34 years after his debut feature, She’s Gotta Have It, premiered at the Cannes Film Festival, iconic filmmaker Spike Lee is set to return to France as the president of this year’s jury. As reported by IndieWire, when Lee presides over the 73rd Cannes Film Festival jury this May, he’ll do as as the first Black jury president in the festival’s history. In an official statement, Lee—who has debuted seven films at Cannes over the course of his career—said he’s “honored to be the first person of the African diaspora” to serve as president of the Cannes jury:
To me the Cannes Film Festival (besides being the most important film festival in the world — no disrespect to anybody) has had a great impact on my film career. You could easily say Cannes changed the trajectory of who I became in world cinema. It started way back in 1986 — my first feature film ‘She’s Gotta Have It,’ which won the Prix de la Jeunesse in the Directors’ Fortnight. The next joint was in 1989 — “Do the Right Thing,” an Official Selection in Competition. And I don’t have the time nor space to write about the cinematic explosion that jumped off, still relative to this, 30 years later. In closing, I’m honored to be the first person of the African diaspora to be named President of the Cannes Jury and of a main film festival.
The prolific filmmaker has a distinct voice and perspective, which should make this year’s jury deliberations particularly interesting—a notion echoed in the festival’s own official statement on Lee’s selection:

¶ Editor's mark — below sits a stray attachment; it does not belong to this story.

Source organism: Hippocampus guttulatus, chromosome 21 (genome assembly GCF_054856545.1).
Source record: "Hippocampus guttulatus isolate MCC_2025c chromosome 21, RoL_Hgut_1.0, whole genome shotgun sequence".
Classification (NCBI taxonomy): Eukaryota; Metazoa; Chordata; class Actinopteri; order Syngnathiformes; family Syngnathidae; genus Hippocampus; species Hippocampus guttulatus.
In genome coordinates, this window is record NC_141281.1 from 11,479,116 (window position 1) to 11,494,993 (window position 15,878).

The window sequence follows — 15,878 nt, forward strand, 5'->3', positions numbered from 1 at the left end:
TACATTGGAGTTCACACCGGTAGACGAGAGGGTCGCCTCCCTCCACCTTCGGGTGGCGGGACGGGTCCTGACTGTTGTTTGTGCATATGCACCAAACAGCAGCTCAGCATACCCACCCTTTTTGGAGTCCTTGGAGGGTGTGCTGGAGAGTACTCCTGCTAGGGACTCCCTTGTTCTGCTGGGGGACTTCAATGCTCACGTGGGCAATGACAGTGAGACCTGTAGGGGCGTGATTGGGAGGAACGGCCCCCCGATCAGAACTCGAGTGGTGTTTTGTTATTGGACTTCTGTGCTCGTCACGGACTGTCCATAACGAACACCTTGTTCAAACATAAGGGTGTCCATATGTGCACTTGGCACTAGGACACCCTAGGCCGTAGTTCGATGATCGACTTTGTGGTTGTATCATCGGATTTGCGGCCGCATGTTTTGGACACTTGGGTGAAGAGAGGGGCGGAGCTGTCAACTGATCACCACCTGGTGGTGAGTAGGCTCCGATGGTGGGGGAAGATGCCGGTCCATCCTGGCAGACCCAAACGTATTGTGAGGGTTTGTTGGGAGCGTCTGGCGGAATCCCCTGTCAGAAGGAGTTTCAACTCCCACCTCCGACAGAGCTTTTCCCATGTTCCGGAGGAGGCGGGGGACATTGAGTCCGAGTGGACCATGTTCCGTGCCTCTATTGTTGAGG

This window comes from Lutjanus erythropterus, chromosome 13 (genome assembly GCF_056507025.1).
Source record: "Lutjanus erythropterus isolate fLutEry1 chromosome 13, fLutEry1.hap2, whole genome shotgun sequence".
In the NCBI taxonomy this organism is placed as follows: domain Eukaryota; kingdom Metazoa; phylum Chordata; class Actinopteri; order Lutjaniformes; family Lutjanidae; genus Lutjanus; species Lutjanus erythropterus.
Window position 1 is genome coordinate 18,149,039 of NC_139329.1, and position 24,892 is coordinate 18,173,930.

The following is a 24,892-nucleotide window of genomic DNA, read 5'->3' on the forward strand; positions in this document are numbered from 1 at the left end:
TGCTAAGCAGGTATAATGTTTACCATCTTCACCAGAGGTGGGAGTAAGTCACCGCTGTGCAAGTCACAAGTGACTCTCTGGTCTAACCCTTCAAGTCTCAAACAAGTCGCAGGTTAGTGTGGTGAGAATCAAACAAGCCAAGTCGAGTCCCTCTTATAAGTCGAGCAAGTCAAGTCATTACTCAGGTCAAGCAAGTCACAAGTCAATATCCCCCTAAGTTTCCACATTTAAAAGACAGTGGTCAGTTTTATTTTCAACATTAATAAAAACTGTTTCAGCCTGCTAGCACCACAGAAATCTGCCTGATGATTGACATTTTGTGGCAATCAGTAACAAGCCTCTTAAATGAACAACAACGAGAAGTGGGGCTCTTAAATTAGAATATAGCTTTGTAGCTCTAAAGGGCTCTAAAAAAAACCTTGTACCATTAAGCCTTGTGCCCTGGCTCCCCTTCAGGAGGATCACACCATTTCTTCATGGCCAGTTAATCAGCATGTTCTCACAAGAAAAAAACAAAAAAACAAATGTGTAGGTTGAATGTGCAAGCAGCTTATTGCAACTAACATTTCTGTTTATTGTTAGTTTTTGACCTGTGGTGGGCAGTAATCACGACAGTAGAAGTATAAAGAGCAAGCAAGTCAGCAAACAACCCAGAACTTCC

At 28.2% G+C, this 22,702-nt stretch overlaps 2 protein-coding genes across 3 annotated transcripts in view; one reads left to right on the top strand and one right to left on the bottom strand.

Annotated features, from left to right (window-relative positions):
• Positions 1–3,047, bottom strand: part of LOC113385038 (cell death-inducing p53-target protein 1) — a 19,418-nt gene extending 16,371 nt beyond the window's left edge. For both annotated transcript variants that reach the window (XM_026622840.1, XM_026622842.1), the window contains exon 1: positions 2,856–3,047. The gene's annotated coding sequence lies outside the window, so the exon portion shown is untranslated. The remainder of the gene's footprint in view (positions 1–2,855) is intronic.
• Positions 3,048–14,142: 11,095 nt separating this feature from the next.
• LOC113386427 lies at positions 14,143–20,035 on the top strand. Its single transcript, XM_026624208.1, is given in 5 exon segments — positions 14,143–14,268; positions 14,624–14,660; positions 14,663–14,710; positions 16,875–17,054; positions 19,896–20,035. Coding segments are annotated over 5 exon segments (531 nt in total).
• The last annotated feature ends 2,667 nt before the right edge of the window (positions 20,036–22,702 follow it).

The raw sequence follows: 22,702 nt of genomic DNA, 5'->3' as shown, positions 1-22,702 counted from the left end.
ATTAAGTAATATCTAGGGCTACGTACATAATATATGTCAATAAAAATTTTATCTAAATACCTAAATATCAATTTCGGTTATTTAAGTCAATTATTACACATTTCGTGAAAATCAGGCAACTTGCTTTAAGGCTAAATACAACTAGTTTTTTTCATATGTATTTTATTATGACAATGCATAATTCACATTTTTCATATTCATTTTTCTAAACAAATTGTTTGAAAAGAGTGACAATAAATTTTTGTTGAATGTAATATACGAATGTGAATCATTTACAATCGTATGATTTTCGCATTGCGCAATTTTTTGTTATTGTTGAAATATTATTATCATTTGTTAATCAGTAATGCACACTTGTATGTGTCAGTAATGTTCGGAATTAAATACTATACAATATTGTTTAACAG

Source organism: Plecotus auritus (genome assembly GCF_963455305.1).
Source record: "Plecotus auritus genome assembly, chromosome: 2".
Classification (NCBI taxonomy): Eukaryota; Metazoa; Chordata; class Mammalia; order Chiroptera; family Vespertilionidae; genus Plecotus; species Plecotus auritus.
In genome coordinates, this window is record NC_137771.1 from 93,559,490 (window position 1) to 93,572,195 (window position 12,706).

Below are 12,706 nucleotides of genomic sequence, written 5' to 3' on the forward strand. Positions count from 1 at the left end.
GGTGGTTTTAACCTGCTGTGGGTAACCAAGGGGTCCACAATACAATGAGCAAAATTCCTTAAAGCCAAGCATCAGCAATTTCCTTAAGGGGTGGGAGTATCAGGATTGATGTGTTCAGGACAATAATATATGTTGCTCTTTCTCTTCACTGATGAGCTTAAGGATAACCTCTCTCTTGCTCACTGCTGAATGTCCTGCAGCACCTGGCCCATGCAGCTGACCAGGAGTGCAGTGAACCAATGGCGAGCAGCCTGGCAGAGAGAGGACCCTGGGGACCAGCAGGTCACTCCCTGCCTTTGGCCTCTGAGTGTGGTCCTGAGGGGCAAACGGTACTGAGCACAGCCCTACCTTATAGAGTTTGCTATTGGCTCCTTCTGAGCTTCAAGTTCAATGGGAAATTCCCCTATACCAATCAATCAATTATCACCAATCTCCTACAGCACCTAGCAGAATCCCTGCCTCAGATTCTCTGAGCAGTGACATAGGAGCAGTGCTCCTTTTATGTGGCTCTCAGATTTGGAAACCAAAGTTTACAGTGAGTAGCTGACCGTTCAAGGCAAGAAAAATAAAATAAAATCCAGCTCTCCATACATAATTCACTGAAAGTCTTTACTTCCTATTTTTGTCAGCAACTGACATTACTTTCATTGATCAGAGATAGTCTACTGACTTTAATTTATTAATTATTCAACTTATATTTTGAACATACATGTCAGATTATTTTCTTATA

At 62, the filmmaker, who is also a screenwriter, actor, editor and producer, has made numerous films that have become cult objects, and he brought the questions and contentious issues of the times to contemporary cinema. But he’s never lost sight of the public, setting out to raise their awareness of his causes in film after film. Spike Lee’s perspective is more valuable than ever. Cannes is a natural homeland and a global sounding board for those who (re)awaken minds and question our stances and fixed ideas. Lee’s flamboyant personality is sure to shake things up.
Fellow filmmaker Alejandro González Iñárritu presided over last year’s jury, which awarded the prestigious Palme d’Or to Bong Joon-ho’s Parasite. During yesterday’s announcement of the 2020 Oscar nominees, the critically-acclaimed thriller received six nods and became the first South Korean film to be nominated for Best Picture.